Articles Posted in US Supreme Court

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Oliveira is a driver for a trucking company, under an agreement that calls him an independent contractor and contains a mandatory arbitration provision. Oliveira filed a class action alleging that the company denies its drivers lawful wages. The company invoked the Federal Arbitration Act, arguing that questions regarding arbitrability should be resolved by the arbitrator. The First Circuit and Supreme Court agreed that a court should determine whether the Act's section 1 exclusion applies before ordering arbitration. A court’s authority to compel arbitration under the Act does not extend to all private contracts. Section 2 provides that the Act applies only when the agreement is “a written provision in any maritime transaction or a contract evidencing a transaction involving commerce.” Section 1 provides that “nothing” in the Act “shall apply” to “contracts of employment of seamen, railroad employees, or any other class of workers engaged in foreign or interstate commerce.” The sequencing is significant. A “delegation clause,” giving the arbitrator authority to decide threshold questions of arbitrability is merely a specialized type of arbitration agreement and is enforceable under sections 3 and 4 only if it appears in a contract consistent with section 2 that does not trigger section 1’s exception. Because “contract of employment” refers to any agreement to perform work, Oliveira’s contract falls within that exception. At the time of the Act’s 1925 adoption, the phrase “contract of employment” was not a term of art; dictionaries treated “employment” as generally synonymous with “work," not requiring a formal employer-employee relationship. Congress used the term “contracts of employment” broadly. View "New Prime Inc. v. Oliveira" on Justia Law

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Archer sued Schein, alleging violations of federal and state antitrust law and seeking both money damages and injunctive relief. The contract between the parties provided for arbitration of any dispute arising under or related to the agreement, except for actions seeking injunctive relief. Schein argued that because the rules governing the contract provide that arbitrators have the power to resolve arbitrability questions, an arbitrator—not the court—should decide whether the arbitration agreement applied. The Fifth Circuit affirmed the denial of Schein’s motion to compel arbitration. A unanimous Supreme Court vacated. Under the Federal Arbitration Act, arbitration is a matter of contract. Courts must enforce arbitration contracts according to their terms. The parties may agree to have an arbitrator decide not only the merits of a particular dispute but also “gateway” questions of “arbitrability.” When the parties’ contract delegates the arbitrability question to an arbitrator, a court may not override the contract, even if the court thinks that the arbitrability claim is wholly groundless. The Court declined “to redesign the Act” and noted that the Act contains no “wholly groundless” exception. Arbitrators are capable of efficiently disposing of frivolous cases and deterring frivolous motions; such motions do not appear to have caused a substantial problem in Circuits that have not recognized a “wholly groundless” exception. The Fifth Circuit may address whether this contract actually delegated the arbitrability question to an arbitrator on remand. View "Henry Schein, Inc. v. Archer & White Sales, Inc." on Justia Law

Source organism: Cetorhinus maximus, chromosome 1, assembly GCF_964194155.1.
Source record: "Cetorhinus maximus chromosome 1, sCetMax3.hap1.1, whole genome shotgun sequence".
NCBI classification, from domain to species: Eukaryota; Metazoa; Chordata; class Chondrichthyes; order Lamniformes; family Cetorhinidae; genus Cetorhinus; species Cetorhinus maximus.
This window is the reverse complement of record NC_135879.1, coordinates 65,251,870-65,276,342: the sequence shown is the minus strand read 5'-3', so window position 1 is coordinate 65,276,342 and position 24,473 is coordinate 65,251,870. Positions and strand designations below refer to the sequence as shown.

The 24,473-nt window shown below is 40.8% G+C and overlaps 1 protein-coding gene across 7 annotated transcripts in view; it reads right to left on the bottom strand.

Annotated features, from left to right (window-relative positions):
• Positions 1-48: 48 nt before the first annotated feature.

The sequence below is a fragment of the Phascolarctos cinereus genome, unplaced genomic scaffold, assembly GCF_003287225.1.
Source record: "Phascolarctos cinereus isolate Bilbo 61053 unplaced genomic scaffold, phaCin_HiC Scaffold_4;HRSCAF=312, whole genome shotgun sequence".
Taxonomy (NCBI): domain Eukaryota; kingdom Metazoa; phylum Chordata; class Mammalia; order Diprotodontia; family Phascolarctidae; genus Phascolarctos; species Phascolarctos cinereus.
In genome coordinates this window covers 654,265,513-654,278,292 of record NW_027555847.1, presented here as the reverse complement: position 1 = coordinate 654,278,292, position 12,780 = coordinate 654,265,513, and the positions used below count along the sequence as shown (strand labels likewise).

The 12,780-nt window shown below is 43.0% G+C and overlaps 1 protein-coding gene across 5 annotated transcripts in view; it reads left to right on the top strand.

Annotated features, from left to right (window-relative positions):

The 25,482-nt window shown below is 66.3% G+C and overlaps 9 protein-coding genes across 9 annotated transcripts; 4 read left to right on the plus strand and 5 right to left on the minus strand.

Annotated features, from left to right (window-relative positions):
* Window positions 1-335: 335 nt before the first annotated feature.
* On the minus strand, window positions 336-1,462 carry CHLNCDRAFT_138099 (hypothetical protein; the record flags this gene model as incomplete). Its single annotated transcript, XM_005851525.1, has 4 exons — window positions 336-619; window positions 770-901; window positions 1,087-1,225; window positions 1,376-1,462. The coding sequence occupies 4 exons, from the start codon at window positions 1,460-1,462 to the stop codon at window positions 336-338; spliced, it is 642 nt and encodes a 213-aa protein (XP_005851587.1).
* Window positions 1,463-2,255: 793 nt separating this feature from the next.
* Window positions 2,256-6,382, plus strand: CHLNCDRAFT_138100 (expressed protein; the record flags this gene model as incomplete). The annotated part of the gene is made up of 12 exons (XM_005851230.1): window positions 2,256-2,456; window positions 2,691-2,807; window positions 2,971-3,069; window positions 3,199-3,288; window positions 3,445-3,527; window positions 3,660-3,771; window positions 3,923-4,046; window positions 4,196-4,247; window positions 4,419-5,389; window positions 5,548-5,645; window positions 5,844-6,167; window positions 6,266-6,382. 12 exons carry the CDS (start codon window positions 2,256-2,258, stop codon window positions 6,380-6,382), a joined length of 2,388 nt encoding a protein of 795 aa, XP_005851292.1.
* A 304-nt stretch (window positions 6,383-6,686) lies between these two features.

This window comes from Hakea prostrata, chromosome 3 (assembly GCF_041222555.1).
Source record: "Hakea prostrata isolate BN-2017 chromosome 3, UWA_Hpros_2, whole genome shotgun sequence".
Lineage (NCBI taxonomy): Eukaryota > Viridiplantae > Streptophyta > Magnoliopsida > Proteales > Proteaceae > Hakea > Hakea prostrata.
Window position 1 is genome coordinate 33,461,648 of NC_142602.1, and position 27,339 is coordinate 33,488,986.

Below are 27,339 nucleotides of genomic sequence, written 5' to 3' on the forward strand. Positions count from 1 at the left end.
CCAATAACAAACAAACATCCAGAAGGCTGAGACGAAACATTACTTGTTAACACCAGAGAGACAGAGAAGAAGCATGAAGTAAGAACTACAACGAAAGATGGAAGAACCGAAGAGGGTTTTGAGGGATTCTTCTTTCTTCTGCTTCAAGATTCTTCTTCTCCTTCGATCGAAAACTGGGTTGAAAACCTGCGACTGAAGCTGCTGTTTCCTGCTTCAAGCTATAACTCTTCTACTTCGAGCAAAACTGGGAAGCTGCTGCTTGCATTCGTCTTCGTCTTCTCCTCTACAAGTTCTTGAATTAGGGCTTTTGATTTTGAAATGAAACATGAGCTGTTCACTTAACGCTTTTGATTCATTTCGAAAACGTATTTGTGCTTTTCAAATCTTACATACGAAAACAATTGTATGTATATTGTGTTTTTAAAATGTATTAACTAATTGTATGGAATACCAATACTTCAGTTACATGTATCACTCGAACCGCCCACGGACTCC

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Despite employment contracts providing for individualized arbitration to resolve employment disputes, employees sought to litigate Fair Labor Standards Act claims through collective actions. The Federal Arbitration Act generally requires courts to enforce arbitration agreements, but the employees argued that its “saving clause” removes that obligation if an arbitration agreement violates some other federal law and that the agreements violated the National Labor Relations Act (NLRA). The National Labor Relations Board ruled that the NLRA effectively nullifies the Arbitration Act in such cases. The Supreme Court disagreed. The Arbitration Act requires courts to enforce the arbitration terms the parties select, 9 U.S.C. 2-4. The saving clause allows courts to refuse to enforce arbitration agreements only on grounds that exist for the revocation of any contract, such as fraud, duress, or unconscionability. The NLRA, which guarantees employees “the right to self-organization, to form, join, or assist labor organizations, to bargain collectively . . . , and to engage in other concerted activities for the purpose of collective bargaining or other mutual aid or protection,” 29 U.S.C. 157, does not mention class or collective actions nor indicate a clear and manifest wish to displace the Arbitration Act. The catchall term “other concerted activities” should be understood to protect the things employees do in exercising their right to free association in the workplace. The Board’s interpretation of the Arbitration Act, which it does not administer, is not entitled to Chevron deference. View "Epic Systems Corp. v. Lewis" on Justia Law